Dr. Troyer became fascinated with the biology of microorganisms at Goshen College in Indiana, where he received a BA in Molecular Biology and performed undergraduate research on yeast genetics. He received a Ph.D from the University of Washington in Seattle studying the genetic diversity and fitness of IHNV, an economically and ecologically important virus of salmonid fish. Dr. Troyer then conducted post-doctoral research on HIV fitness, immune escape and drug resistance at Case Western Reserve University followed by work on innate immunity and immune therapeutics at Colorado State University. As a research scientist in the VandeWoude group at CSU he applies his interest and experience in retroviral pathogenesis, immunity, therapeutics and viral genetics to study the biology of feline immunodeficiency virus as a model for HIV disease and therapy. Dr. Troyer's primary research focus is on the interplay between host cellular factors that restrict retroviral replication and the proteins retroviruses encode to combat cellular restriction. Most of Dr. Troyer's time outside of work is spent with his wife and son. He enjoys biking, numerous other outdoor activities, reading and cooking.
Britta Wood, MS
Britta earned a Bachelor of Arts in Biology at Willamette University in 2004, and a Master of Science in Biology (disease ecology emphasis) at the University of Utah in 2007. She was an Emerging Infectious Disease Fellow at the New York State Department of Health (2007-2008) and entered the MIP graduate program at Colorado State University in 2008. The goal of Britta's research is to determine if there are differences in the cytokine and antibody response among cats infected with different FIV strains. To accomplish this project, she's developed and validated a microsphere immunoassay (MIA) for the simultaneous detection of domestic cat cytokines interferon-gamma (IFNγ), interleukin(IL)-10 and IL-12/IL-23 p40 in cell culture supernatant, and has modified this assay for cytokine detection in plasma samples. She is also developing an MIA for the detection of antibodies against a variety of FIV antigens to quantify antibody response in different types of infection. Outside of the lab, Britta enjoys biking, hiking, photography and traveling overseas.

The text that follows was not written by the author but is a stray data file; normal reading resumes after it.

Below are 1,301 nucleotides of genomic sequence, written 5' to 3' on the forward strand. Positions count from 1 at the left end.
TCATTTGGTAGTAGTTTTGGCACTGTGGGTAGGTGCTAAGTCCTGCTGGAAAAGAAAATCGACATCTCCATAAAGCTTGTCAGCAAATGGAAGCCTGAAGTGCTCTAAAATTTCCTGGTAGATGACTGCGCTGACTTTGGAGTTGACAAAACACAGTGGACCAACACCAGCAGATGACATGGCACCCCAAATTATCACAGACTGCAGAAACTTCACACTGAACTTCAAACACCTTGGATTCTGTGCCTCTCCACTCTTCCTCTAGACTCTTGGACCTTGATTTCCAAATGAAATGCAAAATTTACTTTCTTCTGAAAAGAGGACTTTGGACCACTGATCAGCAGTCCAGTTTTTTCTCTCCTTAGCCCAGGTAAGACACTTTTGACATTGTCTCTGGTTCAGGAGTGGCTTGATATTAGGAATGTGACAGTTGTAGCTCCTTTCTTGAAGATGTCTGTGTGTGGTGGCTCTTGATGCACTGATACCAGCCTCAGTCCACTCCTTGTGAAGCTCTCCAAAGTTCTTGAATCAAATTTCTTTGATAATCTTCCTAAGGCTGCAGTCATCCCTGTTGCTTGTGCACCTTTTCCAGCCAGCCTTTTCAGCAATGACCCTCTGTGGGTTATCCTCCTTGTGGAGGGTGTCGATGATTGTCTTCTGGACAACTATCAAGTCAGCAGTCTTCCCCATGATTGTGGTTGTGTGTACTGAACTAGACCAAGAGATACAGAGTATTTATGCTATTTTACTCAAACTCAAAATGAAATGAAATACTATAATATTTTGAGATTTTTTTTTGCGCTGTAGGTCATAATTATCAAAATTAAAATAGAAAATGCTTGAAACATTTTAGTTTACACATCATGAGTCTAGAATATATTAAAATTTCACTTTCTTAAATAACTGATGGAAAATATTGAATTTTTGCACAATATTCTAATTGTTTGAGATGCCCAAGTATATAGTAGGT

Cindy received a degree in Clinical Medicine from Beijing Medical Colege and her BS in Microbiology from CSU in 2007. Before moving to the US, Cindy treated TB patients in Beijing. She has worked as a Research Associate in the VandeWoude laboratory since 2008. Her projects include determination of FIV proviral DNA and RNA kinetics in in vitro and in vivo infections, and impacts of co-infections on viral load. She enjoys spending time away from the lab with her two daughters.